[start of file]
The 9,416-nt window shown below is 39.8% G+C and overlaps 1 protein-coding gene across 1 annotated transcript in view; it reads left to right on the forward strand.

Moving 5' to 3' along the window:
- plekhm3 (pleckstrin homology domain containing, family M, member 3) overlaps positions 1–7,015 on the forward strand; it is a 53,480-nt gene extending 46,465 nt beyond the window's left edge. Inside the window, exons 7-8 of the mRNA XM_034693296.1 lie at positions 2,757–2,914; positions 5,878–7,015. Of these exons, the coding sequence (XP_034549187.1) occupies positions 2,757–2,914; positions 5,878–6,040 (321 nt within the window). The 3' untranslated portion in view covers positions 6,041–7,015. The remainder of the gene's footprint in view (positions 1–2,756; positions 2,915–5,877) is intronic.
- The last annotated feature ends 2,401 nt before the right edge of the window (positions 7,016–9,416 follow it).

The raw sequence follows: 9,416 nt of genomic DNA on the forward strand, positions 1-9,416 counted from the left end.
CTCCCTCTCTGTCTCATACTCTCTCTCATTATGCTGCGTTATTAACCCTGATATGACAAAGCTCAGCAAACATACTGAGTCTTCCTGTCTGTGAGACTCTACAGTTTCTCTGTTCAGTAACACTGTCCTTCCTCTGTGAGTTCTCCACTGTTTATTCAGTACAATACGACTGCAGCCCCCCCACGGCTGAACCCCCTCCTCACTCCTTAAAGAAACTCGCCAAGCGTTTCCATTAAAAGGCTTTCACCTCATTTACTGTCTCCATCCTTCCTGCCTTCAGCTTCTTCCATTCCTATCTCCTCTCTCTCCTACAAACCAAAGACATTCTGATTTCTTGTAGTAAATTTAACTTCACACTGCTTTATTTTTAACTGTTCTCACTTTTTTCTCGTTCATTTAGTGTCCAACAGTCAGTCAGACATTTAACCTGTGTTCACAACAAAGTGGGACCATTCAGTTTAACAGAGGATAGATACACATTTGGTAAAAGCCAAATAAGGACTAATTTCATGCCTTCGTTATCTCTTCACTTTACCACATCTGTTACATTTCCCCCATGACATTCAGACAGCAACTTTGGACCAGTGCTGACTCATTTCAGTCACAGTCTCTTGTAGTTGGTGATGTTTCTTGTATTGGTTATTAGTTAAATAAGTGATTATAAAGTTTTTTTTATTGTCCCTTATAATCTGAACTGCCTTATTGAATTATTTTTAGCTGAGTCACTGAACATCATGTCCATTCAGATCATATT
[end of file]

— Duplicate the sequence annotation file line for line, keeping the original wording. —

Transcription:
The 9,416-nt window shown below is 39.8% G+C and overlaps 1 protein-coding gene across 1 annotated transcript in view; it reads left to right on the forward strand.

Moving 5' to 3' along the window:
- plekhm3 (pleckstrin homology domain containing, family M, member 3) overlaps positions 1–7,015 on the forward strand; it is a 53,480-nt gene extending 46,465 nt beyond the window's left edge. Inside the window, exons 7-8 of the mRNA XM_034693296.1 lie at positions 2,757–2,914; positions 5,878–7,015. Of these exons, the coding sequence (XP_034549187.1) occupies positions 2,757–2,914; positions 5,878–6,040 (321 nt within the window). The 3' untranslated portion in view covers positions 6,041–7,015. The remainder of the gene's footprint in view (positions 1–2,756; positions 2,915–5,877) is intronic.
- The last annotated feature ends 2,401 nt before the right edge of the window (positions 7,016–9,416 follow it).

The raw sequence follows: 9,416 nt of genomic DNA on the forward strand, positions 1-9,416 counted from the left end.
CTCCCTCTCTGTCTCATACTCTCTCTCATTATGCTGCGTTATTAACCCTGATATGACAAAGCTCAGCAAACATACTGAGTCTTCCTGTCTGTGAGACTCTACAGTTTCTCTGTTCAGTAACACTGTCCTTCCTCTGTGAGTTCTCCACTGTTTATTCAGTACAATACGACTGCAGCCCCCCCACGGCTGAACCCCCTCCTCACTCCTTAAAGAAACTCGCCAAGCGTTTCCATTAAAAGGCTTTCACCTCATTTACTGTCTCCATCCTTCCTGCCTTCAGCTTCTTCCATTCCTATCTCCTCTCTCTCCTACAAACCAAAGACATTCTGATTTCTTGTAGTAAATTTAACTTCACACTGCTTTATTTTTAACTGTTCTCACTTTTTTCTCGTTCATTTAGTGTCCAACAGTCAGTCAGACATTTAACCTGTGTTCACAACAAAGTGGGACCATTCAGTTTAACAGAGGATAGATACACATTTGGTAAAAGCCAAATAAGGACTAATTTCATGCCTTCGTTATCTCTTCACTTTACCACATCTGTTACATTTCCCCCATGACATTCAGACAGCAACTTTGGACCAGTGCTGACTCATTTCAGTCACAGTCTCTTGTAGTTGGTGATGTTTCTTGTATTGGTTATTAGTTAAATAAGTGATTATAAAGTTTTTTTTATTGTCCCTTATAATCTGAACTGCCTTATTGAATTATTTTTAGCTGAGTCACTGAACATCATGTCCATTCAGATCATATT